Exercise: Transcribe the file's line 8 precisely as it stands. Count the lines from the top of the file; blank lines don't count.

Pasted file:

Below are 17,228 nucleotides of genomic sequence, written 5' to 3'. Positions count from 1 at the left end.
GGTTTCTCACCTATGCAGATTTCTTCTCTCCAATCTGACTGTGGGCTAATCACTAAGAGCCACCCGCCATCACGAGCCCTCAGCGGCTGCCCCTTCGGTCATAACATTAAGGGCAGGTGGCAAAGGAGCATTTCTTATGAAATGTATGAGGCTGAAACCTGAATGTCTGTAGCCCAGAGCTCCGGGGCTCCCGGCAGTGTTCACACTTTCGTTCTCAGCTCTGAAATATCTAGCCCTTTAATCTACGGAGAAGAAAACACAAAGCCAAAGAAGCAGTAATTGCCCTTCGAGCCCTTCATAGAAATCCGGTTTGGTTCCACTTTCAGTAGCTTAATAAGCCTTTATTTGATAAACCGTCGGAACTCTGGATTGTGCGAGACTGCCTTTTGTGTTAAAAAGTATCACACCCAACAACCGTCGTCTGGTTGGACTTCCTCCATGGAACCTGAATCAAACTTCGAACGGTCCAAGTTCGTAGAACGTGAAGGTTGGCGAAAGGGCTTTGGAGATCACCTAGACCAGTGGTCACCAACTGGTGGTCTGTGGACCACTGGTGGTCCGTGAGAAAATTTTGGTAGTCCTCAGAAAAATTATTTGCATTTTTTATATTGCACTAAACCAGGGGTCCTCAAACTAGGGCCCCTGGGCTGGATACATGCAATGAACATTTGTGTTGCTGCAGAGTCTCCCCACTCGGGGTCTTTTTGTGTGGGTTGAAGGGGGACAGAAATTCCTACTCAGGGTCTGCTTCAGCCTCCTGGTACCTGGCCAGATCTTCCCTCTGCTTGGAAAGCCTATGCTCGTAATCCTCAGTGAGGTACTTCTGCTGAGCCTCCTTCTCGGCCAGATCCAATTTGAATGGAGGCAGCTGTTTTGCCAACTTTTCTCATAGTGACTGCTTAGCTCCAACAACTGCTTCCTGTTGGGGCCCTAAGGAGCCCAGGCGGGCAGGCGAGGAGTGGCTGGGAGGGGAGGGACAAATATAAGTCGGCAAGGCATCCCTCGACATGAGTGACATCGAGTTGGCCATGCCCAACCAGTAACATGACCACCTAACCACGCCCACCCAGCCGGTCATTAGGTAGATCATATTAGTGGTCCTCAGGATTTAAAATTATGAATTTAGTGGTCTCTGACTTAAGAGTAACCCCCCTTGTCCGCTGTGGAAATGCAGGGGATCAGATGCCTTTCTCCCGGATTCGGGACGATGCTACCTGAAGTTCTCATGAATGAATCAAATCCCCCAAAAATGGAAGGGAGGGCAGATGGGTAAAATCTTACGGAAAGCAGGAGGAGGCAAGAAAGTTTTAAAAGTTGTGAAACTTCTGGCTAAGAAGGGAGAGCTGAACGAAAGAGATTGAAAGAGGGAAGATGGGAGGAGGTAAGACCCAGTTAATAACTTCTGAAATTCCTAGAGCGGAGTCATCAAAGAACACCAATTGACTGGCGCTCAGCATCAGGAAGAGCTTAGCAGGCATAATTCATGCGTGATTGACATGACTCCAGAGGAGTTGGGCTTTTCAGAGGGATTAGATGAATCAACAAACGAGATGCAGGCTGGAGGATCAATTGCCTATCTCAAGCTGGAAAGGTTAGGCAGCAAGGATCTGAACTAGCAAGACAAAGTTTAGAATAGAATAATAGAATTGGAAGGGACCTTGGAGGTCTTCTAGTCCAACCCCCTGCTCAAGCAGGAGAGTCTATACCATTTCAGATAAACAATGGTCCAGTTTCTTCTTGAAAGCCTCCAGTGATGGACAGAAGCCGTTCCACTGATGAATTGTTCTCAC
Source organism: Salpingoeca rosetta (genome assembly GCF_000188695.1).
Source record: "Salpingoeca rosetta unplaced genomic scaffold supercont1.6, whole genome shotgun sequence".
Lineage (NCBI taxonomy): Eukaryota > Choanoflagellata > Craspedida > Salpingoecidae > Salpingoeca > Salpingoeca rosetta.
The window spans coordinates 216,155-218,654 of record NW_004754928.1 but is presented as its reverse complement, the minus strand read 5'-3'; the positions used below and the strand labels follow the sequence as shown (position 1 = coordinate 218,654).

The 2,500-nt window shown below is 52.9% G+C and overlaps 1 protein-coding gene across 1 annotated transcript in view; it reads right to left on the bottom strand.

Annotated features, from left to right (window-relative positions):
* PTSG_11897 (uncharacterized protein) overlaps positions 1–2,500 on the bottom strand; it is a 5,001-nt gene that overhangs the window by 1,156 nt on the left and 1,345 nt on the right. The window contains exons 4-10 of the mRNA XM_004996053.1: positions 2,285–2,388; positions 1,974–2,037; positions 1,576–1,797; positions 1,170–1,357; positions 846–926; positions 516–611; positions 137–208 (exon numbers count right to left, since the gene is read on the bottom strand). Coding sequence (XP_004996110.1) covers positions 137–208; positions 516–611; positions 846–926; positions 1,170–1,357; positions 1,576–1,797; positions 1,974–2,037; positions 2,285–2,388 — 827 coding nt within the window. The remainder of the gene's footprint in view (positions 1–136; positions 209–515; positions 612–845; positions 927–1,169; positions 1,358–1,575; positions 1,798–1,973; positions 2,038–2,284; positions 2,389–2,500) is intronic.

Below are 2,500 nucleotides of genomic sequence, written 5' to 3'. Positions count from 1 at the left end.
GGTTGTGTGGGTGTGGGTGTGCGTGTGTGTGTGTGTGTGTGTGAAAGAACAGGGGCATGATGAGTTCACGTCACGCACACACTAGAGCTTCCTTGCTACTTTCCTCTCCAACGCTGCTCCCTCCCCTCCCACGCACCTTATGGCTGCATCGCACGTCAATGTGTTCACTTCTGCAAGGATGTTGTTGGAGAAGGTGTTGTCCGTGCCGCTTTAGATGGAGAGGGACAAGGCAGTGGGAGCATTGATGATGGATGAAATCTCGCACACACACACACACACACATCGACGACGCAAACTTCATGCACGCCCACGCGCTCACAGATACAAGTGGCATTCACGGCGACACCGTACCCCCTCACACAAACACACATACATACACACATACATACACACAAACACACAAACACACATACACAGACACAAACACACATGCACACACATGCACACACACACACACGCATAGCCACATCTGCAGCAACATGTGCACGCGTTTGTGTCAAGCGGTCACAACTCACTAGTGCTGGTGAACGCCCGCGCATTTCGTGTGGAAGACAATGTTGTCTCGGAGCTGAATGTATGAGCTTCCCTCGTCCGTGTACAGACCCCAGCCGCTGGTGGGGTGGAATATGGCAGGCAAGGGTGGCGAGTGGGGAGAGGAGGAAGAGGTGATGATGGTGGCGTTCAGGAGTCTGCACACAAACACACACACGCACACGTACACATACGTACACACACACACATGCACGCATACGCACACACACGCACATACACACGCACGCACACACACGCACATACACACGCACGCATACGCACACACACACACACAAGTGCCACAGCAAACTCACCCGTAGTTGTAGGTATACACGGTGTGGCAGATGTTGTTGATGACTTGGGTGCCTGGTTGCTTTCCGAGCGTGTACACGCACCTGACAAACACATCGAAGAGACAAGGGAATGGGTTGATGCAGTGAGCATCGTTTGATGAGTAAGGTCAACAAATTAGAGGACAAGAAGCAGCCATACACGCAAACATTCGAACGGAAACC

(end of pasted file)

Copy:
Annotated features, from left to right (window-relative positions):